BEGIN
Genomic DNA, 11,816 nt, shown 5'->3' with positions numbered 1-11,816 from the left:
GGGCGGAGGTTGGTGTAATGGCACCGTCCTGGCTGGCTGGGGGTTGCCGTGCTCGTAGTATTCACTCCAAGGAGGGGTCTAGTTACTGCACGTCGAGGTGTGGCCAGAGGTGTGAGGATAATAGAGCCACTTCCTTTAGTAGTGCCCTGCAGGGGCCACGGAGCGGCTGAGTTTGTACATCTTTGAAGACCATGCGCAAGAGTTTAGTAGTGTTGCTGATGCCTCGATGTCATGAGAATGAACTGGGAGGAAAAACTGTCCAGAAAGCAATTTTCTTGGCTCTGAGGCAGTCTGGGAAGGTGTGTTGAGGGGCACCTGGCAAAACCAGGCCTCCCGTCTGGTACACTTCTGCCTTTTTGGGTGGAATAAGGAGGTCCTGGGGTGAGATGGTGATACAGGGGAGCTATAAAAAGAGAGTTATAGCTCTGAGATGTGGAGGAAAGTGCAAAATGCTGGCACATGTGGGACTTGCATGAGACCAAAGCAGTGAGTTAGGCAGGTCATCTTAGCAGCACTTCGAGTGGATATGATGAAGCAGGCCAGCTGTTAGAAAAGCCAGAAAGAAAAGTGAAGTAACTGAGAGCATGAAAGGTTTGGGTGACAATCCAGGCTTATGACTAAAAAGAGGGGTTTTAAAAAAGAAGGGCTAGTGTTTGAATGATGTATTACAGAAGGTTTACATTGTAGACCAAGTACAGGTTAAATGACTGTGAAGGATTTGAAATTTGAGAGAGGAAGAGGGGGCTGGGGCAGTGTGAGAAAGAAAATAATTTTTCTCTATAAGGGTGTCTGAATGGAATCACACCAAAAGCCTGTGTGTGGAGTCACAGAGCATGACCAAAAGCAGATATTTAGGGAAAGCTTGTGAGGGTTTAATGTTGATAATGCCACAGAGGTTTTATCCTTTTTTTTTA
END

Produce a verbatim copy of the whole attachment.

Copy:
Genomic DNA, 11,816 nt, shown 5'->3' with positions numbered 1-11,816 from the left:
GGGCGGAGGTTGGTGTAATGGCACCGTCCTGGCTGGCTGGGGGTTGCCGTGCTCGTAGTATTCACTCCAAGGAGGGGTCTAGTTACTGCACGTCGAGGTGTGGCCAGAGGTGTGAGGATAATAGAGCCACTTCCTTTAGTAGTGCCCTGCAGGGGCCACGGAGCGGCTGAGTTTGTACATCTTTGAAGACCATGCGCAAGAGTTTAGTAGTGTTGCTGATGCCTCGATGTCATGAGAATGAACTGGGAGGAAAAACTGTCCAGAAAGCAATTTTCTTGGCTCTGAGGCAGTCTGGGAAGGTGTGTTGAGGGGCACCTGGCAAAACCAGGCCTCCCGTCTGGTACACTTCTGCCTTTTTGGGTGGAATAAGGAGGTCCTGGGGTGAGATGGTGATACAGGGGAGCTATAAAAAGAGAGTTATAGCTCTGAGATGTGGAGGAAAGTGCAAAATGCTGGCACATGTGGGACTTGCATGAGACCAAAGCAGTGAGTTAGGCAGGTCATCTTAGCAGCACTTCGAGTGGATATGATGAAGCAGGCCAGCTGTTAGAAAAGCCAGAAAGAAAAGTGAAGTAACTGAGAGCATGAAAGGTTTGGGTGACAATCCAGGCTTATGACTAAAAAGAGGGGTTTTAAAAAAGAAGGGCTAGTGTTTGAATGATGTATTACAGAAGGTTTACATTGTAGACCAAGTACAGGTTAAATGACTGTGAAGGATTTGAAATTTGAGAGAGGAAGAGGGGGCTGGGGCAGTGTGAGAAAGAAAATAATTTTTCTCTATAAGGGTGTCTGAATGGAATCACACCAAAAGCCTGTGTGTGGAGTCACAGAGCATGACCAAAAGCAGATATTTAGGGAAAGCTTGTGAGGGTTTAATGTTGATAATGCCACAGAGGTTTTATCCTTTTTTTTTA